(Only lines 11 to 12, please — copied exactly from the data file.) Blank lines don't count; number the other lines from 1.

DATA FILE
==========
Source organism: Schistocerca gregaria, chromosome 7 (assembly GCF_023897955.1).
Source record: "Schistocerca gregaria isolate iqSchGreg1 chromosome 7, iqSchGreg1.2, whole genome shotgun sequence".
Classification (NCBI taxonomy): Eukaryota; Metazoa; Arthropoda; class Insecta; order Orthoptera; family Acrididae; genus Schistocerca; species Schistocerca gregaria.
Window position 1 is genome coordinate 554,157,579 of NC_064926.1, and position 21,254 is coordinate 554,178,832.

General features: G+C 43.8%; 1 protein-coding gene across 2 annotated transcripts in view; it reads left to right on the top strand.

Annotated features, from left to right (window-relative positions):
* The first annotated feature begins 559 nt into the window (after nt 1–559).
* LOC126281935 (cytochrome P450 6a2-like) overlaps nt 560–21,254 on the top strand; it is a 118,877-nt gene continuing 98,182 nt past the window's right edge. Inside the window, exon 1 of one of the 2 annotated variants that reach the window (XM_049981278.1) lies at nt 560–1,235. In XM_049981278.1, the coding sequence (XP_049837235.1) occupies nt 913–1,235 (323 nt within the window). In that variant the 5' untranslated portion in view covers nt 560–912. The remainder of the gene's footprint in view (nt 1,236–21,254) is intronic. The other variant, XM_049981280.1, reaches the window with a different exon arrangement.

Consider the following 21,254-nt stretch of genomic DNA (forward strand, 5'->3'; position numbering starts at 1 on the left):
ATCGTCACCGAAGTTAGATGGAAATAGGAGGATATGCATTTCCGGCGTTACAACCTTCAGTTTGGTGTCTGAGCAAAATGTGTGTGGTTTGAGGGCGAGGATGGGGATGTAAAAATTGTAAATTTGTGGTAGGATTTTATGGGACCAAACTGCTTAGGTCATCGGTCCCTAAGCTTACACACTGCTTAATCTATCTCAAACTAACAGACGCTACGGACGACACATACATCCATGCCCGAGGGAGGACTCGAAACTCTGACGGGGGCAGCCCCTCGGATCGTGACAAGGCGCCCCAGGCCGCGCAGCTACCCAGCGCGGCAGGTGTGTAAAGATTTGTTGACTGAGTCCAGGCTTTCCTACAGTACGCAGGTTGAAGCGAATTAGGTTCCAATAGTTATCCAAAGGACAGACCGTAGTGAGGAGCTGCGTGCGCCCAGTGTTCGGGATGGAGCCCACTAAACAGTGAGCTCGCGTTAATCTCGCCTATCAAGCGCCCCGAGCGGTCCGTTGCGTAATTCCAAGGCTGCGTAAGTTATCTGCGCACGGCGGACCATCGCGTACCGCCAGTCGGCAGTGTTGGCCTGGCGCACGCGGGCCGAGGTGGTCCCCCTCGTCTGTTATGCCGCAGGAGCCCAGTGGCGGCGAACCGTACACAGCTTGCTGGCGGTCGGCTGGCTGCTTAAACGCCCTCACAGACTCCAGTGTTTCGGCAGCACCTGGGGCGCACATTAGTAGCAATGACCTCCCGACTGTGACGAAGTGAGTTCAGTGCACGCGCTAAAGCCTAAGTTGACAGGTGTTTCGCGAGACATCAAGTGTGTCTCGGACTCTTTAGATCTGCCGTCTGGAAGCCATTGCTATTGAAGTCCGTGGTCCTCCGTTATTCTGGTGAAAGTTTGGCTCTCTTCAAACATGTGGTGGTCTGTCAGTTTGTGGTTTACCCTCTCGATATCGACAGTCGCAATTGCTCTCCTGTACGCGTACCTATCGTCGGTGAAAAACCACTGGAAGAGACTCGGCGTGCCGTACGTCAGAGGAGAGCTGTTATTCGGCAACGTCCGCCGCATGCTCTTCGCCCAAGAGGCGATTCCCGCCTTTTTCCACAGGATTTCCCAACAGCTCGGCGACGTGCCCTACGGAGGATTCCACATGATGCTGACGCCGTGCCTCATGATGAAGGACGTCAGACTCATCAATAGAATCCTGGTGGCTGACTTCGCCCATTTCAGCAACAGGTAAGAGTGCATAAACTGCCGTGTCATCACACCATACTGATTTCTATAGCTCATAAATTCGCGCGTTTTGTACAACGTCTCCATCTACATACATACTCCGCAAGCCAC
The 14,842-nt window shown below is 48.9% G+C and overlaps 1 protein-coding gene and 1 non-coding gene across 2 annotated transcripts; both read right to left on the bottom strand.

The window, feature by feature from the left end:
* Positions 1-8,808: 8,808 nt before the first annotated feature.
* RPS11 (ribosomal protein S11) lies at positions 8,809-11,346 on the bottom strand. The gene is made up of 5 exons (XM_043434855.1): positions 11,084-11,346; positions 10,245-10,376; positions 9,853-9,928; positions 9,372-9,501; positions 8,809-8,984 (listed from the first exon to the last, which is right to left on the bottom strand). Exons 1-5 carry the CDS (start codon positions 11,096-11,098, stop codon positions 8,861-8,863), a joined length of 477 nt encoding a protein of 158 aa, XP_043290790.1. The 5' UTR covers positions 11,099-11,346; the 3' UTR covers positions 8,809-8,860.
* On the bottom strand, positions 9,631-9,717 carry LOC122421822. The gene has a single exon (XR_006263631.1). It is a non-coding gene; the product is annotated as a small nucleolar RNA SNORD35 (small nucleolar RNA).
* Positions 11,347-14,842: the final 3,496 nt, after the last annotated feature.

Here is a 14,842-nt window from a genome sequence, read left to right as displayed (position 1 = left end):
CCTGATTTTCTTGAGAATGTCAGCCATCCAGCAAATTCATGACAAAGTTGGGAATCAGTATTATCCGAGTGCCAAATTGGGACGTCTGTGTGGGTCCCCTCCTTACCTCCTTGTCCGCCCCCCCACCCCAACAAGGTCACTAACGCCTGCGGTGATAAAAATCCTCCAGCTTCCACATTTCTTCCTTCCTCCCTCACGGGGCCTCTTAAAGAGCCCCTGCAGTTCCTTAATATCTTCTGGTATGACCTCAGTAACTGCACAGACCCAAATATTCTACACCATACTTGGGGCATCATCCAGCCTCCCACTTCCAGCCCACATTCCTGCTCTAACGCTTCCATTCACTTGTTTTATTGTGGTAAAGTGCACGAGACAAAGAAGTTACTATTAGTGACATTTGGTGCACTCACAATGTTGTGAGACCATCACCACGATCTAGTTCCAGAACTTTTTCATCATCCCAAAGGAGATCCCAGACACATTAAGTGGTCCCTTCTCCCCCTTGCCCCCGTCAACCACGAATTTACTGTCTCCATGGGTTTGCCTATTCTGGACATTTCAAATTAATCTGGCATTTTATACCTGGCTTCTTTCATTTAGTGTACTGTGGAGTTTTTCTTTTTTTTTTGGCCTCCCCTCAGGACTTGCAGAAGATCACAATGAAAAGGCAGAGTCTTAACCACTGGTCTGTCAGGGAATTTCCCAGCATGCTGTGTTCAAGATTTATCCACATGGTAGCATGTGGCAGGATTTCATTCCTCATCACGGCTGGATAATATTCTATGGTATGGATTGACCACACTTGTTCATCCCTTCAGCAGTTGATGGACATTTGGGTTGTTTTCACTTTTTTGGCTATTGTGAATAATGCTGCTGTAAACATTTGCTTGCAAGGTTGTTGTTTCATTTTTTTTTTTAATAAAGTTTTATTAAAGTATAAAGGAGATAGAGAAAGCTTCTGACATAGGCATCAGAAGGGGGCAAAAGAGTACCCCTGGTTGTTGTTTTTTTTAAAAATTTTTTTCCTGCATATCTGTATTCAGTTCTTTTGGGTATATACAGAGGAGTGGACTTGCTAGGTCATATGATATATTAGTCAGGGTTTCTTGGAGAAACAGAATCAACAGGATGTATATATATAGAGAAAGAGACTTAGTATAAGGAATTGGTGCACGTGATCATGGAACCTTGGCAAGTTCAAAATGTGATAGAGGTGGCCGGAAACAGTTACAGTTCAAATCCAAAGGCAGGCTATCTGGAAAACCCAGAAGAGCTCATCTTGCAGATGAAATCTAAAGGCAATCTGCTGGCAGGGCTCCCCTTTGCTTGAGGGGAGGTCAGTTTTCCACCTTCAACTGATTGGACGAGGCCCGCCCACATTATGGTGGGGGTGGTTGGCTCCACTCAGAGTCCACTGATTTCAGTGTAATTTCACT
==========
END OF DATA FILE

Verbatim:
The 14,842-nt window shown below is 48.9% G+C and overlaps 1 protein-coding gene and 1 non-coding gene across 2 annotated transcripts; both read right to left on the bottom strand.

The window, feature by feature from the left end: